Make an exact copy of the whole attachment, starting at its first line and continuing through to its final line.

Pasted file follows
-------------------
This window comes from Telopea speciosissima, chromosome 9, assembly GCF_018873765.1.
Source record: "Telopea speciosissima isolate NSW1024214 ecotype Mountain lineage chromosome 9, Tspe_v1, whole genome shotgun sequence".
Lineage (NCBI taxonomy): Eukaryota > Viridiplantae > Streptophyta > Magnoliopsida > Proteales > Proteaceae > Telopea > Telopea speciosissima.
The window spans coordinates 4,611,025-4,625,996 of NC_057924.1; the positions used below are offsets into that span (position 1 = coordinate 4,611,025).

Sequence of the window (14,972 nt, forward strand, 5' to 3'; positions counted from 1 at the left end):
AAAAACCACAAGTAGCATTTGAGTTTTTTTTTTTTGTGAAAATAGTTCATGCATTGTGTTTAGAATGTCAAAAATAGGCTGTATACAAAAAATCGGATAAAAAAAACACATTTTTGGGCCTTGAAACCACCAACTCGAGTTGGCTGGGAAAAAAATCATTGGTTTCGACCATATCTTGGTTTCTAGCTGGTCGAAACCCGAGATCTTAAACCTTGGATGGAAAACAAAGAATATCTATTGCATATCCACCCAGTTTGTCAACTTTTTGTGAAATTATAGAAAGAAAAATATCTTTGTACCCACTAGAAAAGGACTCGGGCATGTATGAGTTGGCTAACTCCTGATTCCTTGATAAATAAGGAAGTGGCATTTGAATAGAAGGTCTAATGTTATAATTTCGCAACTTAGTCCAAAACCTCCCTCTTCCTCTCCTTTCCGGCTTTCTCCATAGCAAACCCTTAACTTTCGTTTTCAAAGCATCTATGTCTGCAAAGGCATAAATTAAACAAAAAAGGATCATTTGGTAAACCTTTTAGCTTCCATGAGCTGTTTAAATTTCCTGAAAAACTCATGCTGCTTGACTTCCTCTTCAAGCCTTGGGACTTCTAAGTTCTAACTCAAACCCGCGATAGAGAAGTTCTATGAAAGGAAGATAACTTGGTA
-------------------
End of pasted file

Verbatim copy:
This window comes from Telopea speciosissima, chromosome 9, assembly GCF_018873765.1.
Source record: "Telopea speciosissima isolate NSW1024214 ecotype Mountain lineage chromosome 9, Tspe_v1, whole genome shotgun sequence".
Lineage (NCBI taxonomy): Eukaryota > Viridiplantae > Streptophyta > Magnoliopsida > Proteales > Proteaceae > Telopea > Telopea speciosissima.
The window spans coordinates 4,611,025-4,625,996 of NC_057924.1; the positions used below are offsets into that span (position 1 = coordinate 4,611,025).

Sequence of the window (14,972 nt, forward strand, 5' to 3'; positions counted from 1 at the left end):
AAAAACCACAAGTAGCATTTGAGTTTTTTTTTTTTGTGAAAATAGTTCATGCATTGTGTTTAGAATGTCAAAAATAGGCTGTATACAAAAAATCGGATAAAAAAAACACATTTTTGGGCCTTGAAACCACCAACTCGAGTTGGCTGGGAAAAAAATCATTGGTTTCGACCATATCTTGGTTTCTAGCTGGTCGAAACCCGAGATCTTAAACCTTGGATGGAAAACAAAGAATATCTATTGCATATCCACCCAGTTTGTCAACTTTTTGTGAAATTATAGAAAGAAAAATATCTTTGTACCCACTAGAAAAGGACTCGGGCATGTATGAGTTGGCTAACTCCTGATTCCTTGATAAATAAGGAAGTGGCATTTGAATAGAAGGTCTAATGTTATAATTTCGCAACTTAGTCCAAAACCTCCCTCTTCCTCTCCTTTCCGGCTTTCTCCATAGCAAACCCTTAACTTTCGTTTTCAAAGCATCTATGTCTGCAAAGGCATAAATTAAACAAAAAAGGATCATTTGGTAAACCTTTTAGCTTCCATGAGCTGTTTAAATTTCCTGAAAAACTCATGCTGCTTGACTTCCTCTTCAAGCCTTGGGACTTCTAAGTTCTAACTCAAACCCGCGATAGAGAAGTTCTATGAAAGGAAGATAACTTGGTA